Date: 04/14/2021 4:44 a.m.
A landlocked country in East Africa whose diverse landscape encompasses the snow-capped Ruwenzori Mountains and immense Lake Victoria.
Uganda the pearl of Africa is a landlocked country in East Africa whose diverse landscape encompasses the snow-capped Ruwenzori Mountains and immense Lake Victoria. Its abundant wildlife includes chimpanzees, a large group of endangered silverback mountain gorillas as well as rare birds. Remote Bwindi Impenetrable National Park is a renowned mountain gorilla sanctuary. Murchison Falls National Park in the northwest is known for its 43m-tall waterfall and wildlife such as hippos.
Uganda is among the five fastest growing countries, has one of the world’s highest birthrates, and is also the youngest country in the world—with 58% of the population below the age of 15. Uganda is also a country that is deeply impoverished. According to the most recent Uganda National Household Survey, 28% of Ugandans live in poverty. The 2019 projected GDP was just $759 per person for the whole year.
Uganda also has one of the world’s highest HIV rates and is still recovering from the shadows of conflicts that decimated large portions of the country. Wars and unstable living conditions in the bordering countries of South Sudan and the Democratic Republic of the Congo have led to more than 1.3 million refugees fleeing their homes to live in Uganda
Because of all of these issues, daily life for many Ugandans has become unmanageable and has reached a breaking point. With limited job opportunities and unstable living conditions, many families struggle for survival and are unable to offer their children basic necessities like food, healthcare, education, or a home to live in. It is estimated that 15% to 20% of children don’t go to school. Out of a population of around 40 million people, approximately 7 million are orphans and vulnerable children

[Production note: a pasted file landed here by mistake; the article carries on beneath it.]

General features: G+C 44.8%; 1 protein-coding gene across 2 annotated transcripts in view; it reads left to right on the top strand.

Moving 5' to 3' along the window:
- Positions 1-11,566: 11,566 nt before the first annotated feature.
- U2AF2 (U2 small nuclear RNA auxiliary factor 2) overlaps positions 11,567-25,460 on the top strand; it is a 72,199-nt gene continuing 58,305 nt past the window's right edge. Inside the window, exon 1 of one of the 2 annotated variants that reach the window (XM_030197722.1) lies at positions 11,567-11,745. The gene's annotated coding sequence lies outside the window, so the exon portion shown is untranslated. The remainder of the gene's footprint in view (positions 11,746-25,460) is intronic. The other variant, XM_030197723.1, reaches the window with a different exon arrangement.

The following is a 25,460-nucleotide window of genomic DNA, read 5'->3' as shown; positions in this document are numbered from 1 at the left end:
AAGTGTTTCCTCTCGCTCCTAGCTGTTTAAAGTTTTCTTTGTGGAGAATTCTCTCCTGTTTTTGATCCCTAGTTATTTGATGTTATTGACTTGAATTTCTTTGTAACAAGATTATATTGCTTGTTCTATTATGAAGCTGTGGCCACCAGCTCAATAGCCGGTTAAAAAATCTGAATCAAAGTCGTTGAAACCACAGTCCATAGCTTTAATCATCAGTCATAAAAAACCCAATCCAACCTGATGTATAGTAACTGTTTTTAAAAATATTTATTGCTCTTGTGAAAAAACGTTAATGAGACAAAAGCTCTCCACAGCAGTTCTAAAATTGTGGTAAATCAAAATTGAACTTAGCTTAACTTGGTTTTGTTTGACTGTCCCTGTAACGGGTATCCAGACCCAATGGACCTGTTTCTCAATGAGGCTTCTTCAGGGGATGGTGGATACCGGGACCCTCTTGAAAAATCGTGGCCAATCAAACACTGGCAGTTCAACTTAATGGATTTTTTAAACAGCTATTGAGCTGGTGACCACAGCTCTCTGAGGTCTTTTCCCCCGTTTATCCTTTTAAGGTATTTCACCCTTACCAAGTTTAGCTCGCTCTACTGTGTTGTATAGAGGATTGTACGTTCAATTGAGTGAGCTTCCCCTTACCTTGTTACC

Mbale presents another picture. AIDS, a high birth rate, corrupt government, and unplanned urbanization have all contributed to the collapse of the country's covenant with its children. Many of these abandoned, homeless, sick, war-ravaged, addicted, hungry, terrified children come from their villages to Mbale City, hoping to find work or relief from the deplorable conditions they've left behind. But soon the harsh realities become clear, as very young children, left to their resources, have to forage for food and keep themselves safe from drugs, disease, and predators